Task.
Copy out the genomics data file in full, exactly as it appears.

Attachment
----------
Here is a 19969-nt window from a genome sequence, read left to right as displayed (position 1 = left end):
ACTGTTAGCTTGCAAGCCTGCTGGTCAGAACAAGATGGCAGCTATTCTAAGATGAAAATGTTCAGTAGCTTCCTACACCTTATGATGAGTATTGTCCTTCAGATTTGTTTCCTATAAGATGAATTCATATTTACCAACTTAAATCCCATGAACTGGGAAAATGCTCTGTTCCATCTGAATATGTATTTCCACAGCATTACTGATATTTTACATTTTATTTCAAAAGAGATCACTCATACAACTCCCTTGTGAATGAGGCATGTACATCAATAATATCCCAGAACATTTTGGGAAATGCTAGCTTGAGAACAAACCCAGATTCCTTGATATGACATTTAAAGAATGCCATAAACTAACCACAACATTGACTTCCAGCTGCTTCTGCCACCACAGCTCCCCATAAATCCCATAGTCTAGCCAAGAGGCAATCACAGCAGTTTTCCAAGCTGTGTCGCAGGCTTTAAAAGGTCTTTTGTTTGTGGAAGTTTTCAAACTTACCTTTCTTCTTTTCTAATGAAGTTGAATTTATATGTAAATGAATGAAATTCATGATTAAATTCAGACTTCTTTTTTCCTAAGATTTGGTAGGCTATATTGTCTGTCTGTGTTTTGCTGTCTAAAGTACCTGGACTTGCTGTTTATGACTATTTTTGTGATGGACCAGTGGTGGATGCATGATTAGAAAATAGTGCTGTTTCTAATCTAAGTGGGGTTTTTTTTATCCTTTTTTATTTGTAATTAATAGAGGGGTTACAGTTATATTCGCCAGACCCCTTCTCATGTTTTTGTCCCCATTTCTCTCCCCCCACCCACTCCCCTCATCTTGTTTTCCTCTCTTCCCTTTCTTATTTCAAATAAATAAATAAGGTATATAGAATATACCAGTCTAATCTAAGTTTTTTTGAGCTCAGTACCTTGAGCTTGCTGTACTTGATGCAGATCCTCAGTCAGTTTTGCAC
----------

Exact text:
Here is a 19969-nt window from a genome sequence, read left to right as displayed (position 1 = left end):
ACTGTTAGCTTGCAAGCCTGCTGGTCAGAACAAGATGGCAGCTATTCTAAGATGAAAATGTTCAGTAGCTTCCTACACCTTATGATGAGTATTGTCCTTCAGATTTGTTTCCTATAAGATGAATTCATATTTACCAACTTAAATCCCATGAACTGGGAAAATGCTCTGTTCCATCTGAATATGTATTTCCACAGCATTACTGATATTTTACATTTTATTTCAAAAGAGATCACTCATACAACTCCCTTGTGAATGAGGCATGTACATCAATAATATCCCAGAACATTTTGGGAAATGCTAGCTTGAGAACAAACCCAGATTCCTTGATATGACATTTAAAGAATGCCATAAACTAACCACAACATTGACTTCCAGCTGCTTCTGCCACCACAGCTCCCCATAAATCCCATAGTCTAGCCAAGAGGCAATCACAGCAGTTTTCCAAGCTGTGTCGCAGGCTTTAAAAGGTCTTTTGTTTGTGGAAGTTTTCAAACTTACCTTTCTTCTTTTCTAATGAAGTTGAATTTATATGTAAATGAATGAAATTCATGATTAAATTCAGACTTCTTTTTTCCTAAGATTTGGTAGGCTATATTGTCTGTCTGTGTTTTGCTGTCTAAAGTACCTGGACTTGCTGTTTATGACTATTTTTGTGATGGACCAGTGGTGGATGCATGATTAGAAAATAGTGCTGTTTCTAATCTAAGTGGGGTTTTTTTTATCCTTTTTTATTTGTAATTAATAGAGGGGTTACAGTTATATTCGCCAGACCCCTTCTCATGTTTTTGTCCCCATTTCTCTCCCCCCACCCACTCCCCTCATCTTGTTTTCCTCTCTTCCCTTTCTTATTTCAAATAAATAAATAAGGTATATAGAATATACCAGTCTAATCTAAGTTTTTTTGAGCTCAGTACCTTGAGCTTGCTGTACTTGATGCAGATCCTCAGTCAGTTTTGCAC